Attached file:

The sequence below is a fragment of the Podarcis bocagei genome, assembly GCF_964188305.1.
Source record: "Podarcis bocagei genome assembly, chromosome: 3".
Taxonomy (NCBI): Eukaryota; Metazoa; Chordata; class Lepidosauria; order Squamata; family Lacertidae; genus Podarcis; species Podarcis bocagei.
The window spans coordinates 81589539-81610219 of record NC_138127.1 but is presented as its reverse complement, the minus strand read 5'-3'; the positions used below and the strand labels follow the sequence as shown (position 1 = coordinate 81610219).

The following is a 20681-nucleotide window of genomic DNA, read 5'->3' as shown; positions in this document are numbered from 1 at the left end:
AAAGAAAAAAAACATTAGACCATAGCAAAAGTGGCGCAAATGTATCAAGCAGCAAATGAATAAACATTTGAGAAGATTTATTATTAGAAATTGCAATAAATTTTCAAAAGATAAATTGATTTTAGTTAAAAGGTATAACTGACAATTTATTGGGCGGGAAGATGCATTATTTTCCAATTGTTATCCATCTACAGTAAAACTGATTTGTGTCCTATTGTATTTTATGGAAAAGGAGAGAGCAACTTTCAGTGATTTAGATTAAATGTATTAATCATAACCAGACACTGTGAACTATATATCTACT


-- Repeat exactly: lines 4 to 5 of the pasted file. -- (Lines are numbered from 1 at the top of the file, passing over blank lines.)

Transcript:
The window spans coordinates 81589539-81610219 of record NC_138127.1 but is presented as its reverse complement, the minus strand read 5'-3'; the positions used below and the strand labels follow the sequence as shown (position 1 = coordinate 81610219).

The following is a 20681-nucleotide window of genomic DNA, read 5'->3' as shown; positions in this document are numbered from 1 at the left end: